Has anyone actually inherited a haunted house?
The top 7 haunted house films
As of today, Daniel Radcliffe in The Woman in Black in the cinema is dealing with a house whose ex-resident is not quite as dead as the villagers like to claim. Because he, as Arthur Kipps' lawyer, is supposed to settle the estate of this ex-resident, he unfortunately has to stay there. Not a pleasant stay, because there are more child deaths in the village and Kipps is held responsible for it. In film history, the unfortunate protagonists were often faced with houses full of demonic or ectoplasmic residents.
Sometimes the death house is inherited, sometimes it is bought at an incredibly low price: there is always a catch. It doesn't matter whether an Indian cemetery or a murder story is responsible for the ghost. The new homeowners should definitely read the apartment advertisements. But despite the mostly simple story premises, the topic can be approached in many different ways. We have compiled some of the best haunted house films in a top 7.
7. Dance of the Devils 2 - Now there's more dancing - zombies, raping trees and Bruce Campbell
The remake of Evil Dead 1, which is ridiculously indexed in Germany, is just as trashy and cruel as in the original. Only the effects are made much better. The greatest B-movie hero of all time is played by the greatest B-movie actor Bruce Campbell in a nightmare caused by Nekronomikon quotes. This nightmare of evil trees, zombies, and rape branches is as funny as it is obnoxious. Who isn't happy when Ash finally claps the chainsaw on his hand? The frightened heart laughs.
6. Hausu - House- bizarre Japan horror with a humorous undertone
The Japanese know how to properly disturb. It doesn't always have to be bitterly serious horror, surrealism and improbable threats are often more than enough. It's about a group of school girls (whatever else), one of whom wants to flee from their stressful family life. So with five friends it goes to relax in the country house of the friendly aunt. It's just stupid that the aunt's country house is damn hungry and is gradually eating the schoolgirls. Pianos, cat pictures and grandfather clocks also have an appetite. Although Nobuhiko Obayashi's House sometimes has questionable and even experimental effects, nevertheless (or perhaps because of it) the surreal ways of death offer a deep-seated horror that is capable of amusing.
5. The horror - the scariest ball in the world
When New York composer Dr. John Russell (George C. Scott) was looking for a place to relax after the death of his wife and daughter, it had to be this old Victorian mansion. In this 1980s film by director Peter Medak, we are served all the classic elements of a haunted house film, which, despite their relative trite, were innovatively captured on film. Seldom has a small ball rolling down the stairs been so frightening.
4. Castle of Terror - Never trust a child
Children and cursed houses have always been standard elements in the horror film industry. In Jack Clayton's Castle of Terror, cameraman Freddie Francis experiments with depth of field and lighting methods to achieve unsettling results. The story of a nanny (Deborah Kerr) who is supposed to look after two offspring of a rich family also has the appropriate visual atmosphere. She quickly realizes that things are not going well in the country house and that the children are not unaffected by it either. The secret behind it is truly cruel and should have served as inspiration for films like The Forbidden Key.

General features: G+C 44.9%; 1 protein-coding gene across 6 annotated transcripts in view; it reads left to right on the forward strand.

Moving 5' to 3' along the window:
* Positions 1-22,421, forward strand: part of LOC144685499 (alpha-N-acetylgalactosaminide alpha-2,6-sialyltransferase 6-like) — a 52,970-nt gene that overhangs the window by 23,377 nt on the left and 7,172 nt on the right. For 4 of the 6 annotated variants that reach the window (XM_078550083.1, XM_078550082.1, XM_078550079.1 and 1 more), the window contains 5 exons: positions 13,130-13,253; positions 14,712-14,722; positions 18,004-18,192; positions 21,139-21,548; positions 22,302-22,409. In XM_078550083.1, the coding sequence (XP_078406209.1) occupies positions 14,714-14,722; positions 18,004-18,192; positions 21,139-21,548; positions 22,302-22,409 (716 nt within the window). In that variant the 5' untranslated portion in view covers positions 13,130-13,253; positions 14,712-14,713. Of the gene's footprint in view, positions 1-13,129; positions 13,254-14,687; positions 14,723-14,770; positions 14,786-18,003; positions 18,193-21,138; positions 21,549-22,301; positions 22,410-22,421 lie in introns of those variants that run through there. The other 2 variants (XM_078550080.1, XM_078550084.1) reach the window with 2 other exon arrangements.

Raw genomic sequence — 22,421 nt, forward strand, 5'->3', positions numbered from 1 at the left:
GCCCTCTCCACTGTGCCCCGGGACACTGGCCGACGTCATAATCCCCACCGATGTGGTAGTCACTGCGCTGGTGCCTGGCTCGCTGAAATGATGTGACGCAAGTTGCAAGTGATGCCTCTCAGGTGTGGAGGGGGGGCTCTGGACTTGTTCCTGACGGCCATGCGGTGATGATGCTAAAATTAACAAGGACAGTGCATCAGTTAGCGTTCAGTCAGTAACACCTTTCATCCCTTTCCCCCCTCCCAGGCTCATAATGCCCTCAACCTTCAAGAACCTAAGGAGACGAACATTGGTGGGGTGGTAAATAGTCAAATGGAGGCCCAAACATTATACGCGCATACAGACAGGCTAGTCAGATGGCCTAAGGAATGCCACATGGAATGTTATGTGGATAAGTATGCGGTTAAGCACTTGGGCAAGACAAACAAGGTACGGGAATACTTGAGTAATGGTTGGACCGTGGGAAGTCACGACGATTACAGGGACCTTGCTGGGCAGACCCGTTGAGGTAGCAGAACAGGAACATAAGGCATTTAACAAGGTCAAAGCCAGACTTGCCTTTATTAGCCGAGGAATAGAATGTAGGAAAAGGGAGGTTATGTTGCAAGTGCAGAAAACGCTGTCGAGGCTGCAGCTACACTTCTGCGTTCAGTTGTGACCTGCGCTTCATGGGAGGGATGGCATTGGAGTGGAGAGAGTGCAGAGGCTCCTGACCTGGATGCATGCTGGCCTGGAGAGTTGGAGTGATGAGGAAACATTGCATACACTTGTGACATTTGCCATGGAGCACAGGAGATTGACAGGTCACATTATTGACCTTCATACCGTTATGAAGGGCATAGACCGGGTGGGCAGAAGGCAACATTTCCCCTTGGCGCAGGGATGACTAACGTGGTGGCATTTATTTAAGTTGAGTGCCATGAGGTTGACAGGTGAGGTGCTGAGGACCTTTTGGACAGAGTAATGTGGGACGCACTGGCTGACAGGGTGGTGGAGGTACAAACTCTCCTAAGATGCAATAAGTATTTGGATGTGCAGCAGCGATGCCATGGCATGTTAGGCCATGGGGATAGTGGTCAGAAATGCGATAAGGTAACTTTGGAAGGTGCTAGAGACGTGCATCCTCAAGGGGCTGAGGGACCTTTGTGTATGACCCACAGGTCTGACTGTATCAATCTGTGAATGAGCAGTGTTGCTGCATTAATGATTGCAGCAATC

3. Until the Blood Freezes - 1960s horror that still inspires filmmakers today
Throws a slightly different perspective on the genre Until the Blood Freezes. Scientist Dr. John Markway (Richard Johnson) deliberately goes into a house allegedly inhabited by ghosts to find evidence of the existence of said phenomena. The Hill House seems to be particularly interested in the young Nell (Julia Harris). Camera tricks and eccentric settings, for example fishbowl optics, make Until the Blood Freezes a really creepy experience that can frighten even the hardened minds of today's horror.
2. Poltergeist - Can someone fix the TV?
Director Tobe Hooper is absolutely correct in his assumption that young children are bloody scary. The They’re heeere little Carol Anne (Heather O’Rourke) in front of the roaring television has become an iconic film scene. In Poltergeist, the Freeling family lives peacefully in the small suburb of Cuesta Verde, which is only peaceful on a visible level. Daughter Carol Anne is a very special child and proves in a disturbing way that there is actually more between heaven and earth than we'd like to assume.
1. Shining - Murderously good family vacation in the cursed hotel
Heeeeere’s Johnny! Everyone knows this scene. For Jack Nicholson, the role of the father of the family, driven insane by the ghosts that haunted the Overlook Hotel, was a perfect fit. It's actually a good deal that he can live there with his family as a caretaker for the winter break and work on his book. But bleeding elevators, far too permeable bartenders and attractive horror grannies make the stay, staged by Stanley Kubrick, one of the scariest in film history. Telepathic powers don't help either.
Which haunted house films do you particularly enjoy watching?
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